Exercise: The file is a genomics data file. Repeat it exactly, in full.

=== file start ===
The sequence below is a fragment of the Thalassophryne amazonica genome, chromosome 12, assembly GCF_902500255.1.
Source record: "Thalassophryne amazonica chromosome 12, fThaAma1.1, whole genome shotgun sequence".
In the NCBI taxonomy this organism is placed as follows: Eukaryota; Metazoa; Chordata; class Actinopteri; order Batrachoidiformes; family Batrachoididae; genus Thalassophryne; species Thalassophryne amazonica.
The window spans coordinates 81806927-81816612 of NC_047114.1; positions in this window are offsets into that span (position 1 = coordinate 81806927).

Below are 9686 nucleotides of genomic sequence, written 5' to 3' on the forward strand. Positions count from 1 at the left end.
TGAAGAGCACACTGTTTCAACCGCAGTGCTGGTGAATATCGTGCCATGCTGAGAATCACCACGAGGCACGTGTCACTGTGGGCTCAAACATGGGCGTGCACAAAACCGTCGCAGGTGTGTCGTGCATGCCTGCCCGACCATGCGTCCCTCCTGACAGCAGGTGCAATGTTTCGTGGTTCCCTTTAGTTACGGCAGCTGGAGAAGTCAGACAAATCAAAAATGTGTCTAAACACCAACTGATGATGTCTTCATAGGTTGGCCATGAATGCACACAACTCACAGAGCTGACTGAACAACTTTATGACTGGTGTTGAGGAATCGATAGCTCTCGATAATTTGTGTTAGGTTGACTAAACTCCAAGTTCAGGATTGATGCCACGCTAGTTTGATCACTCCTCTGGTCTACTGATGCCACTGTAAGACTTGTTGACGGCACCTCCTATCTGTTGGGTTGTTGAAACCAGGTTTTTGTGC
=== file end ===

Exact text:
The sequence below is a fragment of the Thalassophryne amazonica genome, chromosome 12, assembly GCF_902500255.1.
Source record: "Thalassophryne amazonica chromosome 12, fThaAma1.1, whole genome shotgun sequence".
In the NCBI taxonomy this organism is placed as follows: Eukaryota; Metazoa; Chordata; class Actinopteri; order Batrachoidiformes; family Batrachoididae; genus Thalassophryne; species Thalassophryne amazonica.
The window spans coordinates 81806927-81816612 of NC_047114.1; positions in this window are offsets into that span (position 1 = coordinate 81806927).

Below are 9686 nucleotides of genomic sequence, written 5' to 3' on the forward strand. Positions count from 1 at the left end.
TGAAGAGCACACTGTTTCAACCGCAGTGCTGGTGAATATCGTGCCATGCTGAGAATCACCACGAGGCACGTGTCACTGTGGGCTCAAACATGGGCGTGCACAAAACCGTCGCAGGTGTGTCGTGCATGCCTGCCCGACCATGCGTCCCTCCTGACAGCAGGTGCAATGTTTCGTGGTTCCCTTTAGTTACGGCAGCTGGAGAAGTCAGACAAATCAAAAATGTGTCTAAACACCAACTGATGATGTCTTCATAGGTTGGCCATGAATGCACACAACTCACAGAGCTGACTGAACAACTTTATGACTGGTGTTGAGGAATCGATAGCTCTCGATAATTTGTGTTAGGTTGACTAAACTCCAAGTTCAGGATTGATGCCACGCTAGTTTGATCACTCCTCTGGTCTACTGATGCCACTGTAAGACTTGTTGACGGCACCTCCTATCTGTTGGGTTGTTGAAACCAGGTTTTTGTGC